What You Should Know When Using Essential Oils for Dogs
Essential oils are a wonderful tool to support your dog’s health naturally. Consult with a Holistic Vet, Certified Aromatherapist, or use other reliable sources to find the perfect oils for your dog to support his or her vitality, overall health, skin, muscles and bones, digestive system, respiratory system, and emotional wellness.
This article covers some general safety tips when using essential oils with dogs.
Use Only 100% Pure Therapeutic Grade Essential Oils
The quality of an essential oil greatly impacts how safe it is to use and also how effective it will be. You will see the greatest results when using 100% pure therapeutic grade essential oils. Please read my article on essential oil quality and safety to see whether the essential oils you are using are of therapeutic, medicinal grade quality – read article.
Dilute Essential Oils According to Your Dog’s Size
Dogs tolerate essential oils generally well but they vary greatly in size. Use small amounts of essential oil and dilute with fractionated coconut oil or other carrier oil according to your dogs weight. I personally use the guideline for use of essential oils for children, for diluting essential oils for dogs. For example, if your dog weighs less than 20 pounds, I will use the dilution ratio for babies, of 0.5%.
Here is a general guideline for dilution ratios (for a 10ml bottle with fractionated coconut oil)
Up to 25 pounds: add 1 drop of essential oil = 0.5% dilution
20 pounds to 50 pounds: add 2 drops of essential oil = 1% dilution
50-90 pounds: add 4 drops of essential oil = 2% dilution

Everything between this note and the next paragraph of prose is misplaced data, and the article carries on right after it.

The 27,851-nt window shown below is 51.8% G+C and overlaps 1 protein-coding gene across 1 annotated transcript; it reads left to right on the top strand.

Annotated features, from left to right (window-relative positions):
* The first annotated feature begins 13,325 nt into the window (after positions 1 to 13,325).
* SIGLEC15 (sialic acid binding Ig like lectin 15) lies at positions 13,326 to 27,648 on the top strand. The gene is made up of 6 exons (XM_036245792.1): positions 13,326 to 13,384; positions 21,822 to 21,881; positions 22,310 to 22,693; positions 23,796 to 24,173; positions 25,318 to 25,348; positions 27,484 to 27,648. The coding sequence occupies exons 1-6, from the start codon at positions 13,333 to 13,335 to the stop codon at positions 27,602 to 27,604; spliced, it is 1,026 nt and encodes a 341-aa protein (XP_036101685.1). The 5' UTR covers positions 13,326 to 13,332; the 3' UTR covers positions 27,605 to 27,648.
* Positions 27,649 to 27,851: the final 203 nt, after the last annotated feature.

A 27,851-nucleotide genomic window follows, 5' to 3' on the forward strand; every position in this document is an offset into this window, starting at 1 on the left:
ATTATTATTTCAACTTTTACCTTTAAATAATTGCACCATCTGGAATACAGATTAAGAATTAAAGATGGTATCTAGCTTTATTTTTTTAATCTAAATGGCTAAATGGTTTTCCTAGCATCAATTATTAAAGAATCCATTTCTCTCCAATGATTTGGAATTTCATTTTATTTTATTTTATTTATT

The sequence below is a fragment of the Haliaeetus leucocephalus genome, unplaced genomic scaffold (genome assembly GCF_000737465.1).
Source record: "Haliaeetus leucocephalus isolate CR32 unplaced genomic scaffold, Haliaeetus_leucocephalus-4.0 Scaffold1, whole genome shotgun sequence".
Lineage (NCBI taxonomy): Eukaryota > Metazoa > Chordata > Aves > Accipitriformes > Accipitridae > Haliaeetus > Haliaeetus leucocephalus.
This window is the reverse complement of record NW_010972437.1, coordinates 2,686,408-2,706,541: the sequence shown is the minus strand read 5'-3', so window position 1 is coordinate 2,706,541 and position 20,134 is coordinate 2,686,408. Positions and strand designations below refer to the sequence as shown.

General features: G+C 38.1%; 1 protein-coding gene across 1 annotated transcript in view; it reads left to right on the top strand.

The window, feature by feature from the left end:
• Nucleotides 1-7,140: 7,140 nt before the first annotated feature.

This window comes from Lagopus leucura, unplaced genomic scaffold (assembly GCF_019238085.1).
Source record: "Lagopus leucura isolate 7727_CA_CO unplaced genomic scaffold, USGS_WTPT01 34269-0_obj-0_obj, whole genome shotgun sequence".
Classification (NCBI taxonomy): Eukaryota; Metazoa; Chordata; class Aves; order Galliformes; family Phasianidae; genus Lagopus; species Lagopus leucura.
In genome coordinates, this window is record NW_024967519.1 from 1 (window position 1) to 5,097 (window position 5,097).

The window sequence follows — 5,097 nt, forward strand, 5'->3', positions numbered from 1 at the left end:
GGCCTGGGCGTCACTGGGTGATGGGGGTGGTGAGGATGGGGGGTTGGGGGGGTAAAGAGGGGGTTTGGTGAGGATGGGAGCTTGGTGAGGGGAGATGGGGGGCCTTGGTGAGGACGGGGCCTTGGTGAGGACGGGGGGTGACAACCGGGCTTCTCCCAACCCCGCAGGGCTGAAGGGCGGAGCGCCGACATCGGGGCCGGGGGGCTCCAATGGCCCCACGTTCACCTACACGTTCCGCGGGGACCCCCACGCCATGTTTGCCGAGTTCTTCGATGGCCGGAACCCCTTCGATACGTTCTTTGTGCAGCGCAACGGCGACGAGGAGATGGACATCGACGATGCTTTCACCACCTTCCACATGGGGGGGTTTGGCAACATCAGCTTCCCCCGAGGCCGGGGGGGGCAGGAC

over 90 pounds: add 6 drops of essential oils = 3% dilution
Tip: Prepare your diluted oil in a glass bottle. Depending on what you want to address chose a bottle with an orifice diffuser, roll-on bottle, or small fine mist spray bottle (always make sure to avoid eyes, inner ears, and other sensitive body parts – see below). Always blend your oils according to your dog’s weight. Dilute even more for toy breeds, old dogs, and skin sensitive dogs. Be very cautious with puppies under 10 weeks of age, old dogs, and pregnant dogs.
Listen to Your Dog
Dogs usually love essential oils. They often perk up as soon as you open an essential oil bottle. When first introducing a new essential oil to your dog, let your dog sniff the essential oil from your hands first. If your dog starts drooling, whining or runs away use another oil that has similar properties and your dog reacts positively to. There are many essential oils that have similar chemical compositions and can achieve the same results. Choose an essential oil your dog likes, they will be drawn to what is good for them.
Areas to Avoid
Certain body parts should be avoided as an essential oil could cause irritation. Keep essential oils away from eyes, nose, inner ears, anal area, and genital areas. If you accidentally get some essential oil on a sensitive area, flush with milk or wipe off with a cloth soaked in another oil (vegetable oil, olive oil, etc).
Essential Oils You Should NOT Use Daily AND with Caution